Two emails did not constitute FMLA interference

How much contact is too much?

Posted August 10, 2018

Every now and then, the courts come through with some useful guidance regarding the Family and Medical Leave Act (FMLA). One such case from the 6th Circuit has indicated that sending two isolated emails to an employee on FMLA leave did not rise to the level of interference.

Case in point

Stella (fictitious name), a sales employee, took intermittent FMLA leave to care for her ailing father. While on one such leave, she received two emails from her supervisor and another employee requesting that she return damaged samples as soon as possible. She was not, however, required to even check her email while on leave, and she was allowed to return the samples after she got back to work.

Fast forward five months, when it was found through a district-wide investigation, that Stella had failed to make and record the required number of sales calls on multiple dates during which she was supposed to be working. Because of this, Stella was terminated.

As former employees have been known to do, Stella sued. She argued that the two emails required her to leave her father’s side and travel to return the samples, thus interfering with her FMLA leave (although she ended up mailing them in). She also argued that she was the only employee who was terminated as a result of the investigation, and that she was in the top 20 percent of the sales force.

The employer, on the other hand, argued that Stella didn’t need to even read her emails and could return the samples after returning to work. Her termination months after the leave was not for low sales numbers, but for failing to record sales calls when she was expected to be working.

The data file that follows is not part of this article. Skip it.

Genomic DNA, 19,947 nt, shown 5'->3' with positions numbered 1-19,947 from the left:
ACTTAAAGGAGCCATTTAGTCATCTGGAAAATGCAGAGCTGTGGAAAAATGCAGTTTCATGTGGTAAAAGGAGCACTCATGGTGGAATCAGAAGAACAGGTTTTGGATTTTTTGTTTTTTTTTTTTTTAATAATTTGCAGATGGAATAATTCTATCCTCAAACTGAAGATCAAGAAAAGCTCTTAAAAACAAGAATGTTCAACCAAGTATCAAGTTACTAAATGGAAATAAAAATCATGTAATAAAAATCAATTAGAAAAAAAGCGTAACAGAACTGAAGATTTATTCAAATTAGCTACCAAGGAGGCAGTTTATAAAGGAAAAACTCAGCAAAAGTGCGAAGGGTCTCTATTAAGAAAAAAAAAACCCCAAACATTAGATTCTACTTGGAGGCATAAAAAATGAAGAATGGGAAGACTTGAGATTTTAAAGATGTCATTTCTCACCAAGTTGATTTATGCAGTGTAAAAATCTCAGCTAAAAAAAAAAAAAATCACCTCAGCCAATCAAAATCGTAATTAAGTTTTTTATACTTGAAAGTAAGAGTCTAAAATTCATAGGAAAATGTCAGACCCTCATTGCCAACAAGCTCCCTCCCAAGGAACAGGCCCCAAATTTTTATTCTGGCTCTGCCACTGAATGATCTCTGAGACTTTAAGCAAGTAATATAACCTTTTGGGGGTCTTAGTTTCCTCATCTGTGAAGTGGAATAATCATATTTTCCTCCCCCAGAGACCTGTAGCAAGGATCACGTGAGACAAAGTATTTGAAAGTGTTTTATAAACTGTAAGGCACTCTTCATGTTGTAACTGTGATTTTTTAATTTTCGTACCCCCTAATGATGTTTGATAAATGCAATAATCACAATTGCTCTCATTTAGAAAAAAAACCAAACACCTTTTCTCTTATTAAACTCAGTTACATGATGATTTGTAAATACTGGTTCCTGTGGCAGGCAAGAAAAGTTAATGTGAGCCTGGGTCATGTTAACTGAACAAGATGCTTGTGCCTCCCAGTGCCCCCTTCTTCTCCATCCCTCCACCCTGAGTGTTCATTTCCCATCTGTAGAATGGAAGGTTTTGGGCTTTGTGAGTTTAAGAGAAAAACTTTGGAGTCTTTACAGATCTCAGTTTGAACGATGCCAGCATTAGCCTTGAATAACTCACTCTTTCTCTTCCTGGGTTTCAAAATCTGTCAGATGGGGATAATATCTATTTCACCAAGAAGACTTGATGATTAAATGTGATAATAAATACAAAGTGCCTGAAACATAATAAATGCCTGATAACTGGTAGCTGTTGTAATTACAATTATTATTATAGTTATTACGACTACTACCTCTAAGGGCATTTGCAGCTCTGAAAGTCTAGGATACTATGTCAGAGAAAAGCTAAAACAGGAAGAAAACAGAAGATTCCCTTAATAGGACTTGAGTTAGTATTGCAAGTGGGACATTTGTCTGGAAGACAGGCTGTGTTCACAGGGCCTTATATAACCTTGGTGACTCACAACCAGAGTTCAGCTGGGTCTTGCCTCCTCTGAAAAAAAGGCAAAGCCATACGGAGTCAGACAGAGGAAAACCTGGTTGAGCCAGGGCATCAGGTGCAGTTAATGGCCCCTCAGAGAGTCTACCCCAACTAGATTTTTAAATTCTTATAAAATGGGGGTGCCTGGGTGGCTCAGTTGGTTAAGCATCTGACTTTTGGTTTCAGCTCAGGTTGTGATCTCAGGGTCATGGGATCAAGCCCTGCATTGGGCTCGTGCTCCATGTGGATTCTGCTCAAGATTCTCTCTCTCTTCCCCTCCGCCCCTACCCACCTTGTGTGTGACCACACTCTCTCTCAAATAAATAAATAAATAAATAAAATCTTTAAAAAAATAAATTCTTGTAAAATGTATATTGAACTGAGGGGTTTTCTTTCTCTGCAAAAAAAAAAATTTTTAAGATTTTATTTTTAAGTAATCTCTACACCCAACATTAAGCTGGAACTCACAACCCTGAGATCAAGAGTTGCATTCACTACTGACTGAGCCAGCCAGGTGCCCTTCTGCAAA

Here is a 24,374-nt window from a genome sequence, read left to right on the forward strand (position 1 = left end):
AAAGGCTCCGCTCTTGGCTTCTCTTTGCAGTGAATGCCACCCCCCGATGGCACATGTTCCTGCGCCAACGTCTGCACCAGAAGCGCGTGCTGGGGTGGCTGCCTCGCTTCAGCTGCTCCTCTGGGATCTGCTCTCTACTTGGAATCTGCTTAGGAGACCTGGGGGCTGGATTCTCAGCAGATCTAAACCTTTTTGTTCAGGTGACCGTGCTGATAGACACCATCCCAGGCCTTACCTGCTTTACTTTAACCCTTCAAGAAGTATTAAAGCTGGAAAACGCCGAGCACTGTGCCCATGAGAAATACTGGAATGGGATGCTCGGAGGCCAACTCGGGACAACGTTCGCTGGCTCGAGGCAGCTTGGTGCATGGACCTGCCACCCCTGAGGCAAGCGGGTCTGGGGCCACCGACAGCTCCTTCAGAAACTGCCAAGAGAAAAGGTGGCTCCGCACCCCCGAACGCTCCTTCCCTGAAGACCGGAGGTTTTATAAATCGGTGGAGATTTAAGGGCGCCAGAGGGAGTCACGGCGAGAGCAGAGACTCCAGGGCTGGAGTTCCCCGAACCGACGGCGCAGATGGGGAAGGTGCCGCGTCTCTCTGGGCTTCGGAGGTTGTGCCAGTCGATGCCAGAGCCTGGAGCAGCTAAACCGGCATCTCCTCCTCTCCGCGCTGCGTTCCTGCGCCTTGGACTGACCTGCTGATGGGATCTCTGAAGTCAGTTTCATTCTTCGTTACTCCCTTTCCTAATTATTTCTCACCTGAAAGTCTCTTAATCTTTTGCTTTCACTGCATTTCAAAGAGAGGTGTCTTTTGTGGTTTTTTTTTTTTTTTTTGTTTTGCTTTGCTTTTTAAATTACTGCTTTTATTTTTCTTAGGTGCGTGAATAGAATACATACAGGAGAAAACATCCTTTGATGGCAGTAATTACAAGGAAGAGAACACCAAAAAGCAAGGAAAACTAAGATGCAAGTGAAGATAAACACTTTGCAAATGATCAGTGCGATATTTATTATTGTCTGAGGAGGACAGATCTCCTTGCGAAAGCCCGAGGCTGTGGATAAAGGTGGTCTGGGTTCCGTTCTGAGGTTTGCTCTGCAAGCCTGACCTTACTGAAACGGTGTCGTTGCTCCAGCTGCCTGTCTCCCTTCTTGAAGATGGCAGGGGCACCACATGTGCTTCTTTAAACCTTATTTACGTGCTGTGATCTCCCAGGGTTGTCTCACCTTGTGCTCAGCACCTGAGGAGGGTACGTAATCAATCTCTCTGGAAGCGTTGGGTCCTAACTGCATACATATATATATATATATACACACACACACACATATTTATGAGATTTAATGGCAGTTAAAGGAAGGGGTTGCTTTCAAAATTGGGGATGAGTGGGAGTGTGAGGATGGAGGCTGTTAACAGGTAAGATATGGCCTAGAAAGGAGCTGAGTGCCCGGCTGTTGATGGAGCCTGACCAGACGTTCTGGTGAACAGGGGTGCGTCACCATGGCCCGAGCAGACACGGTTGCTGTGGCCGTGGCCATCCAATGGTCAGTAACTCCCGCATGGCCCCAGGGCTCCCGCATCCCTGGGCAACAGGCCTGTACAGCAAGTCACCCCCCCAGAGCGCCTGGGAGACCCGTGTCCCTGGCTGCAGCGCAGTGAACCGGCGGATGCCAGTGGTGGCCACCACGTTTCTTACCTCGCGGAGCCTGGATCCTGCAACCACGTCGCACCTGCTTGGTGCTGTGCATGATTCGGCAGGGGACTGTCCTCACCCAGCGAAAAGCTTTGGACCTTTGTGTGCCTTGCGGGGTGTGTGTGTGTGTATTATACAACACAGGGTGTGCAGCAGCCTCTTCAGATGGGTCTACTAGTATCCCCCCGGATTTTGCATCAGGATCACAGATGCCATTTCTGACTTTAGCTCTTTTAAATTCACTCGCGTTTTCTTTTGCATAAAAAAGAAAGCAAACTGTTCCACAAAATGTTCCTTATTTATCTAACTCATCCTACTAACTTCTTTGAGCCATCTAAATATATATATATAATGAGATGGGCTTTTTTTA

In siding with the employer, the court indicated that while multiple attempts at contact while on FMLA leave and demands to complete more than simple tasks could rise to the level of unjustifiably disrupting an employee’s FMLA leave, the two isolated (and ignorable) emails in this case did not rise to this level. The employer had a legitimate, nondiscriminatory reason for terminating Stella that was unrelated to her taking leave.

Takeaway

While some employers believe that no contact may be made to employees while on FMLA leave, that is not true. As this case illustrates, a couple of emails that could be handled after leave won’t likely be an issue, but be careful not to go too far. Asking where a file is, for example, is not the same as asking an employee to work on a file.

Nowlin v. Nova Nordisk, Inc., et al., Sixth Circuit Court of Appeals, No. 17-5507, February 28, 2018.

This article was written by Darlene M. Clabault, SHRM-CP, PHR, CLMS, of J. J. Keller & Associates, Inc.


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